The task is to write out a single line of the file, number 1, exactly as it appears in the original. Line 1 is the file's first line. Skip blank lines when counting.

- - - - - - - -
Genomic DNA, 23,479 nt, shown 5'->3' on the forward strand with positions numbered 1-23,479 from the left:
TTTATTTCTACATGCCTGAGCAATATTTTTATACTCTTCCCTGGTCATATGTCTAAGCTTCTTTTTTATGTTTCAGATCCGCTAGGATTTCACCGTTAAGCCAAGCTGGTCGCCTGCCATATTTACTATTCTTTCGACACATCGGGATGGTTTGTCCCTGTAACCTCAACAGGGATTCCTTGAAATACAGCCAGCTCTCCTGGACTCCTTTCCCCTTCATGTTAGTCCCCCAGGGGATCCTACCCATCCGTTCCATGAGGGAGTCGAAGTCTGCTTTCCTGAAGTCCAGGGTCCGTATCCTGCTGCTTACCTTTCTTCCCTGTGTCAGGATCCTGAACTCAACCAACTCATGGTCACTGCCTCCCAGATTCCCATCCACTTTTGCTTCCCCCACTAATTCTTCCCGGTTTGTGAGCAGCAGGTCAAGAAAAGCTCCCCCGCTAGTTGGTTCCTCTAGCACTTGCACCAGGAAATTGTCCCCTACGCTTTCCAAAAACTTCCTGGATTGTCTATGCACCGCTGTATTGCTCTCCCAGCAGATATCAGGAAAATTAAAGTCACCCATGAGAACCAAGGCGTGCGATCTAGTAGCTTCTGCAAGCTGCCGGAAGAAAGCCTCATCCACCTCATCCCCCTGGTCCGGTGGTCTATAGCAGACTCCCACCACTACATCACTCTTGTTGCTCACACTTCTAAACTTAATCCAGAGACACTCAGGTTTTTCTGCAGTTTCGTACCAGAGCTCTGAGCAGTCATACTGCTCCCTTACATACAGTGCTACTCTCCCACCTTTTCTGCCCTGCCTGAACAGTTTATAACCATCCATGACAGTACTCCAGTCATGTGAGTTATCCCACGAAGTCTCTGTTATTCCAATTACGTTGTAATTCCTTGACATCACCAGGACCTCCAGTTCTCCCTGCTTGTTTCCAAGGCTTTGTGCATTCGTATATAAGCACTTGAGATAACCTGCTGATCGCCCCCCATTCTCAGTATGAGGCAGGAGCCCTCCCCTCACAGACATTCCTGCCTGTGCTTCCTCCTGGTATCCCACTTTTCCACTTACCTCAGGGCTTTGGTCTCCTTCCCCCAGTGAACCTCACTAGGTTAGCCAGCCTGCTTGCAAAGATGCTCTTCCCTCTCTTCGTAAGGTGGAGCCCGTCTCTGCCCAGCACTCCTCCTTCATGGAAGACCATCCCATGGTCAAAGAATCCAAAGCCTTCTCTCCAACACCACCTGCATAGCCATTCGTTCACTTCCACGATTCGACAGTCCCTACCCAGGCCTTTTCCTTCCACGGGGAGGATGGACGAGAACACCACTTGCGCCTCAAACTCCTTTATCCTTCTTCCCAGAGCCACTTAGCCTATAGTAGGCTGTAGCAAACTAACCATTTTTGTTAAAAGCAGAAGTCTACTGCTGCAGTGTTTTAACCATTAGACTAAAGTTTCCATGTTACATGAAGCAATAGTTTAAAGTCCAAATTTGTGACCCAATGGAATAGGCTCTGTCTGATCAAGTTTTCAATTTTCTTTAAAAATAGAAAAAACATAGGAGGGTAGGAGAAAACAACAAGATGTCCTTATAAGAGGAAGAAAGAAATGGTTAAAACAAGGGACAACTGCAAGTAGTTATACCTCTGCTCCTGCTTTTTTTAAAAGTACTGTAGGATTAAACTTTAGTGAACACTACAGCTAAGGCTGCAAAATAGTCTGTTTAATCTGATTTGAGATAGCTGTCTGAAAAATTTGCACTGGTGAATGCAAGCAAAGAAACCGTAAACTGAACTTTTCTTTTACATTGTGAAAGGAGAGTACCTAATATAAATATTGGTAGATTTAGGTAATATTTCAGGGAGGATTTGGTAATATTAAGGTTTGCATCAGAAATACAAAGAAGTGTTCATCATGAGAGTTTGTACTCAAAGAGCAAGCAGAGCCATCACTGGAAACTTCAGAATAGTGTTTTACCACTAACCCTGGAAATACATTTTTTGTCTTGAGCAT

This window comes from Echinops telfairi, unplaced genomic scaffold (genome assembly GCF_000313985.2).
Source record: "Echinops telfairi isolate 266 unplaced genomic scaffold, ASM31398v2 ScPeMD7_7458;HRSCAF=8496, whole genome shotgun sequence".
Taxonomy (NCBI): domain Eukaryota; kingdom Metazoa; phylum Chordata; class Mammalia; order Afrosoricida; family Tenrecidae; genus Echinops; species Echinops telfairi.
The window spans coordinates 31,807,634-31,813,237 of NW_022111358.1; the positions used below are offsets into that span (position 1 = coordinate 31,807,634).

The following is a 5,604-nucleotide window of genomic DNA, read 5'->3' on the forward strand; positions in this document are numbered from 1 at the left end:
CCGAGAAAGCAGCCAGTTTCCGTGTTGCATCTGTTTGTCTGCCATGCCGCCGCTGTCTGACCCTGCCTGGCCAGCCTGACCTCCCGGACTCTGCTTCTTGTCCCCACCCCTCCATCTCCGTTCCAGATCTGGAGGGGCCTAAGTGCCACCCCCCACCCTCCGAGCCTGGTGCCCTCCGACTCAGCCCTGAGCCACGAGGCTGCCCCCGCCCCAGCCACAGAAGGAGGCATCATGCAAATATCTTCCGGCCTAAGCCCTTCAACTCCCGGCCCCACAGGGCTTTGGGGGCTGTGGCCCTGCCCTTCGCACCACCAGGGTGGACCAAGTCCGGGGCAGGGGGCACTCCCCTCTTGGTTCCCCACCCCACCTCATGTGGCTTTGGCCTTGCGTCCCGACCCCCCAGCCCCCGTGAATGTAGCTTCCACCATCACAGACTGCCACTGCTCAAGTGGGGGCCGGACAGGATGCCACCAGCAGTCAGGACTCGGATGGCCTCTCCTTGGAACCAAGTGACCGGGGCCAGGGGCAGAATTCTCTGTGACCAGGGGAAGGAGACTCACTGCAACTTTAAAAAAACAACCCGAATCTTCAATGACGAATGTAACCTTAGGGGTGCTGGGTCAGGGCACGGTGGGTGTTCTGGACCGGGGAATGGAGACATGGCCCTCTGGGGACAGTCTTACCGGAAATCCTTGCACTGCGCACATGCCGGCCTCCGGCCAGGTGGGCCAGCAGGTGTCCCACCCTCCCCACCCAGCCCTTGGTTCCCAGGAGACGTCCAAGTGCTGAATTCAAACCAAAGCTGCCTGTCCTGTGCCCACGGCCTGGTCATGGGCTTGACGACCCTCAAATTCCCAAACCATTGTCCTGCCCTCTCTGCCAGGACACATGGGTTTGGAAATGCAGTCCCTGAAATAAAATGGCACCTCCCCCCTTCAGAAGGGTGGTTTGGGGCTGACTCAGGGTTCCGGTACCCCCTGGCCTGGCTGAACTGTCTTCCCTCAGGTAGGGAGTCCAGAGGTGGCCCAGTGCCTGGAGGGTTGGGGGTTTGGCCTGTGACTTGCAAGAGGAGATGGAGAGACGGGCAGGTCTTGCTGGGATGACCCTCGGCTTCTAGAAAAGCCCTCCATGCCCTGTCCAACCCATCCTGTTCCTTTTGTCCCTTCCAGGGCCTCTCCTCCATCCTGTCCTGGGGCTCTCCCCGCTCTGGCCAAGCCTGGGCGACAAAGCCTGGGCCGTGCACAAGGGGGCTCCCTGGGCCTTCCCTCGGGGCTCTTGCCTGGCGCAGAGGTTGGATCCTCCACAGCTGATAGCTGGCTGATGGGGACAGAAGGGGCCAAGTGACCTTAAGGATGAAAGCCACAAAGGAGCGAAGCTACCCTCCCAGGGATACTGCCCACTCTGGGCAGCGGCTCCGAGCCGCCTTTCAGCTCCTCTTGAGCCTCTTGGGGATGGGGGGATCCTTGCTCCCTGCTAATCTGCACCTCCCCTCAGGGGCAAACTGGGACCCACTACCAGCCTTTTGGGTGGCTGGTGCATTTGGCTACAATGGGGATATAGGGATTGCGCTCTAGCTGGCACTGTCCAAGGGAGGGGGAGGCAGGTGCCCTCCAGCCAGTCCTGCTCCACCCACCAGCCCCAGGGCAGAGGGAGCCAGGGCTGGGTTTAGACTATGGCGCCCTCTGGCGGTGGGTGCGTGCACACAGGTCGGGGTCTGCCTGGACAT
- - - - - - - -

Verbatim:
Genomic DNA, 23,479 nt, shown 5'->3' on the forward strand with positions numbered 1-23,479 from the left: